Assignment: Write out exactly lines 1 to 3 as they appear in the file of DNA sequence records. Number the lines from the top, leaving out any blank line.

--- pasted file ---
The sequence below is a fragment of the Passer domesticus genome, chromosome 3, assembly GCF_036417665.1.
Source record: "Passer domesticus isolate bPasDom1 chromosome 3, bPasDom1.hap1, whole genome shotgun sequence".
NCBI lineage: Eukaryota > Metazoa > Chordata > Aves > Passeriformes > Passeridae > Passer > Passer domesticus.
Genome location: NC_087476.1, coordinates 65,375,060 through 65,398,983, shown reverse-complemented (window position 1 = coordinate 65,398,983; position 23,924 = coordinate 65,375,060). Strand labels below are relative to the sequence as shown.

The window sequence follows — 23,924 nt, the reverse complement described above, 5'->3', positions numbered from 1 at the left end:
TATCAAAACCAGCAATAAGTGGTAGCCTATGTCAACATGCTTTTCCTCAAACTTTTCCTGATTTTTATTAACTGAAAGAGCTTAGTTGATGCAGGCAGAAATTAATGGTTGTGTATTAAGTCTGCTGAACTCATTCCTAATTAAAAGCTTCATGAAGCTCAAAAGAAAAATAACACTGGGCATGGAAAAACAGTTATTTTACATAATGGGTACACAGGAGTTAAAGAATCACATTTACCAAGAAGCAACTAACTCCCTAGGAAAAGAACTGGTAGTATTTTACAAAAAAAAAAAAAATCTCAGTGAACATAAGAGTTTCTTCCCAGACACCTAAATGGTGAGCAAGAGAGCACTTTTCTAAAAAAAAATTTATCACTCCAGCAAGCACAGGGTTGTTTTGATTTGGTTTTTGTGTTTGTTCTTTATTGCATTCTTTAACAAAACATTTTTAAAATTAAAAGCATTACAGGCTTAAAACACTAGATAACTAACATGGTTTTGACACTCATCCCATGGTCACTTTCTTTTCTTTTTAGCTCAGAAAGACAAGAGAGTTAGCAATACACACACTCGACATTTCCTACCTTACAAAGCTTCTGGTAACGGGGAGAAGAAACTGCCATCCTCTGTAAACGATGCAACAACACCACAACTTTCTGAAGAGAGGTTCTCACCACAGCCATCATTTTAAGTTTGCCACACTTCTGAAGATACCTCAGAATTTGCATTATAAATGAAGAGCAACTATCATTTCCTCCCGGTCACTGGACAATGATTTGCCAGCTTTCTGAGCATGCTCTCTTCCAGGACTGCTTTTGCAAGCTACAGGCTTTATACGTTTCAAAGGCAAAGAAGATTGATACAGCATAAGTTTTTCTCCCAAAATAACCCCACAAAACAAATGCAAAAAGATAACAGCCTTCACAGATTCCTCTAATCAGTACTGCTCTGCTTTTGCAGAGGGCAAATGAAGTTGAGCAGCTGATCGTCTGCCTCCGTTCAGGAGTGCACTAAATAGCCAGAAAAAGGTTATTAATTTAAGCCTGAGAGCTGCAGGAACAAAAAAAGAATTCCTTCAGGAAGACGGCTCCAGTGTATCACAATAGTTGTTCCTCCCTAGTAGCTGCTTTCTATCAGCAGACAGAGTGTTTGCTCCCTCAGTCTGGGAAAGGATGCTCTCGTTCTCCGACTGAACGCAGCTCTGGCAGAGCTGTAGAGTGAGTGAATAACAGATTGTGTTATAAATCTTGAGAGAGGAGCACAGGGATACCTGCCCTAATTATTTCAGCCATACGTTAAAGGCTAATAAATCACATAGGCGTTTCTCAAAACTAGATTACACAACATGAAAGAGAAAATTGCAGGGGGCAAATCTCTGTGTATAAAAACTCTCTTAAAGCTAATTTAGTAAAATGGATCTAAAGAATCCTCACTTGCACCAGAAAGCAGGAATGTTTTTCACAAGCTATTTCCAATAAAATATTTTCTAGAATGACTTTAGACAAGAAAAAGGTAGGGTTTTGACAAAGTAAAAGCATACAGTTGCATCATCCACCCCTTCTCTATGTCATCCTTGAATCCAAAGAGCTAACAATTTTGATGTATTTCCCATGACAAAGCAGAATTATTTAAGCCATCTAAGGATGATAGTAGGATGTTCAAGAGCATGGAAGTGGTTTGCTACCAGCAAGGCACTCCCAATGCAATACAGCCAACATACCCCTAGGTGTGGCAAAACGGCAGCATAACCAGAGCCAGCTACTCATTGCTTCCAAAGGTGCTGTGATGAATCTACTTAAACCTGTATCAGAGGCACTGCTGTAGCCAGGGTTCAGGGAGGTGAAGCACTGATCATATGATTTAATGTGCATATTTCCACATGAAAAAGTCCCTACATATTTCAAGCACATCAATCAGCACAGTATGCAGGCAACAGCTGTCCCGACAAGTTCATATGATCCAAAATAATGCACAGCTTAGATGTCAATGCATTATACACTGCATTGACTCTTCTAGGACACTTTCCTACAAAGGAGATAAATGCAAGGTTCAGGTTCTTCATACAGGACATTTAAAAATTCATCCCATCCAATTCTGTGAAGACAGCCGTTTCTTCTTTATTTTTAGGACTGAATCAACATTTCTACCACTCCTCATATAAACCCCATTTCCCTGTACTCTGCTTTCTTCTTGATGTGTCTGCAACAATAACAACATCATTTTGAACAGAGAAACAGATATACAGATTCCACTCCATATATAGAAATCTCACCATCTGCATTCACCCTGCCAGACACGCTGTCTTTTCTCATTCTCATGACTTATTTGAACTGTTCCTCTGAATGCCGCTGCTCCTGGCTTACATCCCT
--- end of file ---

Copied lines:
The sequence below is a fragment of the Passer domesticus genome, chromosome 3, assembly GCF_036417665.1.
Source record: "Passer domesticus isolate bPasDom1 chromosome 3, bPasDom1.hap1, whole genome shotgun sequence".
NCBI lineage: Eukaryota > Metazoa > Chordata > Aves > Passeriformes > Passeridae > Passer > Passer domesticus.